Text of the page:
Rachel Kushner’s first two novels, “Telex from Cuba” and “The Flamethrowers” were both finalists for the National Book Award. Given all the critical praise of her newest, “The Mars Room,” the story of a female convict serving two life-terms in a prison deep in California’s Central Valley, the third time may be the charm. Kushner lives in Los Angeles with her husband and son.
BOOKS: What are you reading on book tour?
KUSHNER: I don’t have time to read anything on tour unfortunately. I listened to an audio book when I was walking through the airport, this highly commercial bestseller, Matthew Walker’s “Why We Sleep.” I was trying to improve my sleep while I was traveling, and someone told me about this book. All it does is put the fear of god in you about taking sleeping pills.
BOOKS: Do you normally read self-help?
KUSHNER: I don’t. I can’t stand that stuff, but I do read nonfiction. When I wrote this book I read a lot of books by scholars about mass incarceration. I keep a shelf I think of as the hot shelf with all the books that I’m reading when I’m working on a novel.
BOOKS: What would you recommend from the hot shelf for “The Mars Room”?
KUSHNER: “Inside This Place, Not of It,” edited by Robin Levi and Ayelet Waldman, is part of an [oral history] series called “Voice of Witness.” The editors of each book interview people who have experienced one thing. The interviews are edited in such an expert way that the narratives become riveting. This book is about women in prisons across America. As the cliché goes, I really did stay up all night reading it.
BOOKS: What were you reading before you got caught up in your tour?
KUSHNER: Rachel Cusk’s “Outline.” I had a terrible dream after I read that book, that I had abandoned my family. I realized that the book had done that to me because it’s about [the narrator’s] own need to completely redefine who she is after she leaves her family. I just read “Working Days,” the journals John Steinbeck kept while he was writing “The Grapes of Wrath.” It was interesting to learn about his research process. He’d go from labor camp to labor camp. I was also reading “The Conquest of Bread” by Richard A. Walker, which explains how the Central Valley didn’t convert from family farms to industrial agriculture. It began as industrial agricultural. I brought “My Cousin Rachel” by Daphne du Maurier” on tour because I love “Rebecca.” You don’t have to think while you read du Maurier because she’s a totally absorbing storyteller.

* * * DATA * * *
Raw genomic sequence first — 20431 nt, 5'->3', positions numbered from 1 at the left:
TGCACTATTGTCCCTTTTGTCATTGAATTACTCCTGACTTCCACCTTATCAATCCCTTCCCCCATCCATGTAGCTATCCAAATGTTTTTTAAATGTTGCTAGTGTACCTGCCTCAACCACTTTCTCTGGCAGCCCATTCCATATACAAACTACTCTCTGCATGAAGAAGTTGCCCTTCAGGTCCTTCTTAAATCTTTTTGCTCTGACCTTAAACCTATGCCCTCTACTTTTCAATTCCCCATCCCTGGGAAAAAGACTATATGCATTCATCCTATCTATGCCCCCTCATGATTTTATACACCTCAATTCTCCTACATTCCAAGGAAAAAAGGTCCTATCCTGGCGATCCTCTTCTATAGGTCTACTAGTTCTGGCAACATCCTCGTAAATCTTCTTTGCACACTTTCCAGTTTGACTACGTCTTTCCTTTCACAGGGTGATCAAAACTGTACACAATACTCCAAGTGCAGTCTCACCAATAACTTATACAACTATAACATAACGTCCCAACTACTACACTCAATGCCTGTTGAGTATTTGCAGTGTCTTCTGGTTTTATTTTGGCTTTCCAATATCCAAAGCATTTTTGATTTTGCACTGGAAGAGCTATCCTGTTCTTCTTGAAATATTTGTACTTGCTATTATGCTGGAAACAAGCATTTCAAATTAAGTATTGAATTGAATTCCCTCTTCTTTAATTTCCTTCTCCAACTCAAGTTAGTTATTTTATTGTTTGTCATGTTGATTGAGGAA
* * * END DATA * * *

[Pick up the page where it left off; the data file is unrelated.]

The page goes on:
BOOKS: Can you read fiction while working on your own novel?
KUSHNER: Yeah. A lot of [writers] say that they can’t. I don’t get that. Reading stimulates my brain, and I need that to write fiction. I don’t read many contemporary novels but not because I’m working on my own. I like to let history do the sifting work it seems to do so well. When I was writing this book I read Dostoevsky’s “The Brothers Karamazov” and a new translation by Oxford World’s Classics of St. Augustine’s “Confessions.” I read those two side by side, and there was something about that experience that was profoundly useful. I think reading Dostoevsky was like a life raft while I was working on this book.
BOOKS: Is there a time period of novelists you prefer?
KUSHNER: No. I love the modernists like Proust, but I also love Don DeLillo. I had to read a whole bunch of Cormac McCarthy because I wrote a preface to “The Border Trilogy.” I think I’ve read enough McCarthy to last me a lifetime.
BOOKS: What are you reading next?
‘Reading stimulates my brain, and I need that to write fiction.’
KUSHNER: I’m going to read Balzac’s “Lost Illusions,” which I’ve never read. You can never go wrong with Balzac. And I want to read Thomas Hardy’s “The Mayor of Casterbridge.” I’ll finish the Rachel Cusk’s trilogy and read “Who We Are and How We Got Here” by geneticist David Reich. I plan to get to the bottom of this question about the enduring presence of Neanderthals.
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